[swift-evolution] Should we rename "class" when referring to protocol conformance?

Matthew Johnson matthew at anandabits.com
Thu May 5 21:03:37 CDT 2016

> On May 5, 2016, at 4:59 PM, Dave Abrahams <dabrahams at apple.com> wrote:
> on Wed May 04 2016, Matthew Johnson <matthew-AT-anandabits.com <http://matthew-at-anandabits.com/>> wrote:
>>    On May 4, 2016, at 5:50 PM, Dave Abrahams via swift-evolution
>>    <swift-evolution at swift.org> wrote:
>>    on Wed May 04 2016, Matthew Johnson <swift-evolution at swift.org> wrote:
>>                On May 4, 2016, at 1:29 PM, Dave Abrahams via swift-evolution
>>            <swift-evolution at swift.org> wrote:
>>            on Wed May 04 2016, Adrian Zubarev <swift-evolution at swift.org>
>>            wrote:
>>                    Not sure what to think about the enum cases inside a
>>                protocol (if AnyEnum would
>>                even exist), it could be a nice addition to the language, but
>>                this is an own
>>                proposal I guess.
>>                We should start by adding AnyValue protocol to which all value
>>                types
>>                conforms.
>>            Having a way to constrain conformance to things with value semantics
>>            is
>>            something I've long wanted. *However*, the approach described is too
>>            simplistic. It's possible to build classes whose instances have
>>            value
>>            semantics (just make them immutable) and it's possible to build
>>            structs
>>            whose instances have reference semantics (just put the struct's
>>            storage
>>            in a mutable class instance that it holds as a property, and don't
>>            do
>>            copy-on-write). 
>>            In order for something like AnyValue to have meaning, we need to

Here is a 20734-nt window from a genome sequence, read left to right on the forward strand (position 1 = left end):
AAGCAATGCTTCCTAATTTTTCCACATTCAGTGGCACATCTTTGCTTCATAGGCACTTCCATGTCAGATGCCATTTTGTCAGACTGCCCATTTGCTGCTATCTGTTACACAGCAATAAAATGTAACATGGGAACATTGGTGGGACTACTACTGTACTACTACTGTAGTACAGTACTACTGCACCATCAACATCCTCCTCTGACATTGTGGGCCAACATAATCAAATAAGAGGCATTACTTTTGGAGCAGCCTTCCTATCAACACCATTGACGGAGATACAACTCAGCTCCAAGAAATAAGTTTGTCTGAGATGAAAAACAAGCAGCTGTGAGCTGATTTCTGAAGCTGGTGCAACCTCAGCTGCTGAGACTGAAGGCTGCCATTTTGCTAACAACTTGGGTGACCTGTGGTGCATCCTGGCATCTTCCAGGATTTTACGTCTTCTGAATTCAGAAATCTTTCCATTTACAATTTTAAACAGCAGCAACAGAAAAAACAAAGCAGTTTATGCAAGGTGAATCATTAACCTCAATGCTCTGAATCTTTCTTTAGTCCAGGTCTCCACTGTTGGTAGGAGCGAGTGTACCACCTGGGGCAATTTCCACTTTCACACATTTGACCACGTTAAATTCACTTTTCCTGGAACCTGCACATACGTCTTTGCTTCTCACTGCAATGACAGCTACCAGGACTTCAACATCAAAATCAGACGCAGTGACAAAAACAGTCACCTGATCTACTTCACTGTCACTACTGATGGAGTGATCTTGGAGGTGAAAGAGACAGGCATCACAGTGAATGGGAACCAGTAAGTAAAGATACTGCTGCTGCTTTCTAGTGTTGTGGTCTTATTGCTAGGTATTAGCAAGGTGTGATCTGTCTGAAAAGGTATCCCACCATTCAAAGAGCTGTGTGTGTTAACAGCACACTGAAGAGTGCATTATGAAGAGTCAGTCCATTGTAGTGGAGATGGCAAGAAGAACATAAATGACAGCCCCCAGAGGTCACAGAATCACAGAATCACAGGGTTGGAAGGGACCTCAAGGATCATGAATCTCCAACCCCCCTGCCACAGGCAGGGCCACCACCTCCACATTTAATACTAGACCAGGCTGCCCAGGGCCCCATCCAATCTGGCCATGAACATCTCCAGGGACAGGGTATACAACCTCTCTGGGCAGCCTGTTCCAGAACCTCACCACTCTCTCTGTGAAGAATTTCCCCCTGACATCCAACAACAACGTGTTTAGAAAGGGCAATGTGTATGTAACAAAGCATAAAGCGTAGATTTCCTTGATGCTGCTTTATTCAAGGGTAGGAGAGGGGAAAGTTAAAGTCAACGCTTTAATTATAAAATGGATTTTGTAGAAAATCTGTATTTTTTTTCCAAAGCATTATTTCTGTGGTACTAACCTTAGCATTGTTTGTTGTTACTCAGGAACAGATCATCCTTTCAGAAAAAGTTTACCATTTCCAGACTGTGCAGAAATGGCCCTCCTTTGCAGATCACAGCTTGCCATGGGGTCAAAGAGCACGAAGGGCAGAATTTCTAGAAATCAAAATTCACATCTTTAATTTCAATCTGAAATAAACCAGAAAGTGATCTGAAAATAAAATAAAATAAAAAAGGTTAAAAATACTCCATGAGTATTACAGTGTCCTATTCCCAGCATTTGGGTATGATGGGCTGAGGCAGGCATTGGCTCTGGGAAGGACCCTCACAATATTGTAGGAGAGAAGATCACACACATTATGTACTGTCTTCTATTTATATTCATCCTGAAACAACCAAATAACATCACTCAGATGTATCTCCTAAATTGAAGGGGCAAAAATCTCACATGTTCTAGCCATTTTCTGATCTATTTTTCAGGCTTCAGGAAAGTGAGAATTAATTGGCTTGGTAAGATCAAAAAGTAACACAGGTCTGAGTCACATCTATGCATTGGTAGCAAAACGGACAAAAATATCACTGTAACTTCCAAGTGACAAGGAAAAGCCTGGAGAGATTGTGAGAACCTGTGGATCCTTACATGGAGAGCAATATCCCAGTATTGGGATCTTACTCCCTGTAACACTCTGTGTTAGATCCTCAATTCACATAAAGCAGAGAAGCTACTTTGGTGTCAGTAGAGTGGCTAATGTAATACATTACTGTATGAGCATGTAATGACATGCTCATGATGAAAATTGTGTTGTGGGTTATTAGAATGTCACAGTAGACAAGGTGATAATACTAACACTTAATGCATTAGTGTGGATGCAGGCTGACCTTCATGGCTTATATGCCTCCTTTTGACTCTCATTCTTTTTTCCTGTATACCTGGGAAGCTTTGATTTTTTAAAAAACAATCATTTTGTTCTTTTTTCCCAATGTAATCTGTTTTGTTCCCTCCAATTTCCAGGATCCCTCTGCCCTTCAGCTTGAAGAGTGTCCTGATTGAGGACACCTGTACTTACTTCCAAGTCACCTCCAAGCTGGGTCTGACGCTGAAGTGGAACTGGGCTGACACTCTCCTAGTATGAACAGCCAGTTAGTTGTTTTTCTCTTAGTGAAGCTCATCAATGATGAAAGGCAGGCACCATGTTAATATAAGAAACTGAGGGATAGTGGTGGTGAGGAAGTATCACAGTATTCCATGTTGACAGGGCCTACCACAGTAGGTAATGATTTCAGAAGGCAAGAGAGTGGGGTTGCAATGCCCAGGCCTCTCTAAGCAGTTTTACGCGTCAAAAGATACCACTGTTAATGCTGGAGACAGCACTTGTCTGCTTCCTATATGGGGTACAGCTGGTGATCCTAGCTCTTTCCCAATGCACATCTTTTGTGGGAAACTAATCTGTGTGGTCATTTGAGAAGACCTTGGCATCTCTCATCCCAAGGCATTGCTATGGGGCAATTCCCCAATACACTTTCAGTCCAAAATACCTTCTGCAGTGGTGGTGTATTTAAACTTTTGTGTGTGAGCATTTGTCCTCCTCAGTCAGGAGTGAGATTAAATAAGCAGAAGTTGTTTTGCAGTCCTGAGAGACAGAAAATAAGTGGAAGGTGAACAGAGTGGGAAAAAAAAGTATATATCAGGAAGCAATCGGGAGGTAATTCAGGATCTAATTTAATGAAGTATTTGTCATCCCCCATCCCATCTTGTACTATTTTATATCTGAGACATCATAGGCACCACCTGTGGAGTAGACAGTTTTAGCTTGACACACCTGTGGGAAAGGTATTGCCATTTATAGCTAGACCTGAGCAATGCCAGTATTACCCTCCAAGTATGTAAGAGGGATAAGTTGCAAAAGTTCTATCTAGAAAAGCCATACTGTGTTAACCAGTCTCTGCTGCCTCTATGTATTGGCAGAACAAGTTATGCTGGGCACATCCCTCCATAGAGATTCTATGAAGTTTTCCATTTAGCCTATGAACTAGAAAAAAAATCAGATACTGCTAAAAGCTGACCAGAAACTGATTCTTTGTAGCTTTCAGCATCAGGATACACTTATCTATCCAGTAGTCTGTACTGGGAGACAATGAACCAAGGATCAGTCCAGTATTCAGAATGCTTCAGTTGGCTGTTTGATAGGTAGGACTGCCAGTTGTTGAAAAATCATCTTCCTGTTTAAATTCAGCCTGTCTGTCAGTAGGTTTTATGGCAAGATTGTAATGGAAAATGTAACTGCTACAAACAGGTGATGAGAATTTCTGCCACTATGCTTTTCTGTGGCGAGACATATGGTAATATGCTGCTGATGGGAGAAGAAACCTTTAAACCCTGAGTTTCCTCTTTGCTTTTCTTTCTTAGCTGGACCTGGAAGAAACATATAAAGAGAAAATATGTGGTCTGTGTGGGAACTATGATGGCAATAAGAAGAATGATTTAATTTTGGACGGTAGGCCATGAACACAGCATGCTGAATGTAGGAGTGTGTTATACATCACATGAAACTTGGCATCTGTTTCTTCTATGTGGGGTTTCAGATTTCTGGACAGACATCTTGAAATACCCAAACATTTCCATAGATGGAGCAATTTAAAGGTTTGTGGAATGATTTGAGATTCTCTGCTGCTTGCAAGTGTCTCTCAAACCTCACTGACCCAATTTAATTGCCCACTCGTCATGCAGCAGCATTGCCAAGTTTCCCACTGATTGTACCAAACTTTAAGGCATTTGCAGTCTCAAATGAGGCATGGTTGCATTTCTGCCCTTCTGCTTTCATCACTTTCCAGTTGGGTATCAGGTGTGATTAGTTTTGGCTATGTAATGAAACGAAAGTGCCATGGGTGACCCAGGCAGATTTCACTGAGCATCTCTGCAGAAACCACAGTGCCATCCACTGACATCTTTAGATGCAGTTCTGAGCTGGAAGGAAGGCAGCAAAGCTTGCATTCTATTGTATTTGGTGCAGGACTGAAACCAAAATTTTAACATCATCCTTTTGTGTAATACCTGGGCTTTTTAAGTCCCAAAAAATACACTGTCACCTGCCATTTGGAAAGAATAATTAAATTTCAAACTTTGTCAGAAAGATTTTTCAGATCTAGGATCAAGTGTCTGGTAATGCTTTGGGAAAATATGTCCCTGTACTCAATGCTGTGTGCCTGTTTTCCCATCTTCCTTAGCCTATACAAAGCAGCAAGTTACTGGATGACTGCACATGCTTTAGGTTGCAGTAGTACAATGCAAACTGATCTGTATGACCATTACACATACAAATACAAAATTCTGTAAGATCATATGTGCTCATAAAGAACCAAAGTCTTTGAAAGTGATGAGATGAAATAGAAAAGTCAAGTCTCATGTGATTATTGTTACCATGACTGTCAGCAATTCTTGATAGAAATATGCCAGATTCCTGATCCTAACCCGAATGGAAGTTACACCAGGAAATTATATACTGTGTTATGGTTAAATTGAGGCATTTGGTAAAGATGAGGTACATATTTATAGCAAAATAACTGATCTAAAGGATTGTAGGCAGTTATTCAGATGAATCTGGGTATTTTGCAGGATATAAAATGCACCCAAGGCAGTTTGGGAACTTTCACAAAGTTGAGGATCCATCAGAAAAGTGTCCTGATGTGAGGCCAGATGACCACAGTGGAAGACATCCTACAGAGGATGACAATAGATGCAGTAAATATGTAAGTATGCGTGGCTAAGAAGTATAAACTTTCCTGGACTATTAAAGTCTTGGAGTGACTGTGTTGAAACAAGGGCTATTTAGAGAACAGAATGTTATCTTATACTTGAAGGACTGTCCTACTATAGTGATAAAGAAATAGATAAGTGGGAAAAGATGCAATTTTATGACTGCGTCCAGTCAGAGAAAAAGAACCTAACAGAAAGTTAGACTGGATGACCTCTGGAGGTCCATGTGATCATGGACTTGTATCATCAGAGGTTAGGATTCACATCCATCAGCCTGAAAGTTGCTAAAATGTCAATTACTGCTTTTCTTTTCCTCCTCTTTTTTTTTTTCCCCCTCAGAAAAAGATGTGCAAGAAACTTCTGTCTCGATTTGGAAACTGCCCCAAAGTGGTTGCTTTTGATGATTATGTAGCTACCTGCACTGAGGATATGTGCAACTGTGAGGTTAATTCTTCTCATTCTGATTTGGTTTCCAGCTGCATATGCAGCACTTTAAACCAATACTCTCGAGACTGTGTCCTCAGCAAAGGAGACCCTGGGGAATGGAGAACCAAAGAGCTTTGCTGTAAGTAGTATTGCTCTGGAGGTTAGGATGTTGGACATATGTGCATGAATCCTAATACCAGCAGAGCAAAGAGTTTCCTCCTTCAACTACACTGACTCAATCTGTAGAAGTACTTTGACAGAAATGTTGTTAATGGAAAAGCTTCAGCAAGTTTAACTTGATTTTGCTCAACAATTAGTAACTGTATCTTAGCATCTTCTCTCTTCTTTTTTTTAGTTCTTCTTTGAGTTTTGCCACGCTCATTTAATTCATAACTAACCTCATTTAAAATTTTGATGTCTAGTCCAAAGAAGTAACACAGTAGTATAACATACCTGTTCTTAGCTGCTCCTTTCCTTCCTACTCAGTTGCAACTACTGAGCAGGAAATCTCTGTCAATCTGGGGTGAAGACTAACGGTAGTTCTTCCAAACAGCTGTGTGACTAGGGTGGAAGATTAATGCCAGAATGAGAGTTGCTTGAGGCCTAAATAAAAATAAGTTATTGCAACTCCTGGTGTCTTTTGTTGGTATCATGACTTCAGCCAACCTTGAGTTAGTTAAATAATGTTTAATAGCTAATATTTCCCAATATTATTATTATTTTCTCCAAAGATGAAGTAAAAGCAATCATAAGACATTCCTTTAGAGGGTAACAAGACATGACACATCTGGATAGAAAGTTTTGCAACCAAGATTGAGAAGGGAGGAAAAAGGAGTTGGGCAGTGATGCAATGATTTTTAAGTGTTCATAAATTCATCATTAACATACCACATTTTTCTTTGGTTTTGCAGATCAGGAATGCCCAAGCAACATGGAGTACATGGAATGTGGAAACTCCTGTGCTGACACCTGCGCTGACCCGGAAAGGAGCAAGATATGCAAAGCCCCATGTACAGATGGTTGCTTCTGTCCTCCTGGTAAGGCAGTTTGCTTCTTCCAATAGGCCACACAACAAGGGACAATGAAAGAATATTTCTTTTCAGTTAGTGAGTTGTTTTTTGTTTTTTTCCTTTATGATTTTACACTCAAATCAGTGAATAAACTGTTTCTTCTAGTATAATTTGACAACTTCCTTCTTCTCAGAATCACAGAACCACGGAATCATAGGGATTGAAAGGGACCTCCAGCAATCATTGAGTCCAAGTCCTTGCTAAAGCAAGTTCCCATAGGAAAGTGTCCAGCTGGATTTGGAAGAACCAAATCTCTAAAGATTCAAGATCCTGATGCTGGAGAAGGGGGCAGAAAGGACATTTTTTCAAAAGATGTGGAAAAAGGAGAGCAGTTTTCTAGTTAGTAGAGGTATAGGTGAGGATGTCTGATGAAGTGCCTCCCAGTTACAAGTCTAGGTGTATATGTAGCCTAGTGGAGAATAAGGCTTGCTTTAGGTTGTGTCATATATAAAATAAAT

>>            impose
>>            greater order. After thinking through many approaches over the
>>            years, I
>>            have arrived at the (admittedly rather drastic) opinion that the
>>            language should effectively outlaw the creation of structs and enums
>>            that don't have value semantics. (I have no problem with the idea
>>            that
>>            immutable classes that want to act as values should be wrapped in a
>>            struct). The language could then do lots of things much more
>>            intelligently, such as correctly generating implementations of
>>            equality.
>>        That is a drastic solution indeed! How would this impact things like
>>        Array<UIView>? While Array itself has value semantics, the aggregate
>>        obviously does not as it contains references which usually be mutated
>>        underneath us. 
>>    Value semantics and mutation can only be measured with respect to
>>    equality. The definition of == for all class types would be equivalent
>>    to ===. Problem solved.
>>        Similar considerations apply to simpler wrapper structs such as Weak.
>>    Same answer.
>> Hmm. If those qualify as “value semantic” then what kind of structs and enums
>> would not? A struct wrapping a mutable reference type certainly doesn’t “feel”
>> value semantic to me and certainly doesn’t have the guarantees usually
>> associated with value semantics (won’t mutate behind your back, thread safe,
>> etc).
> Sure it does.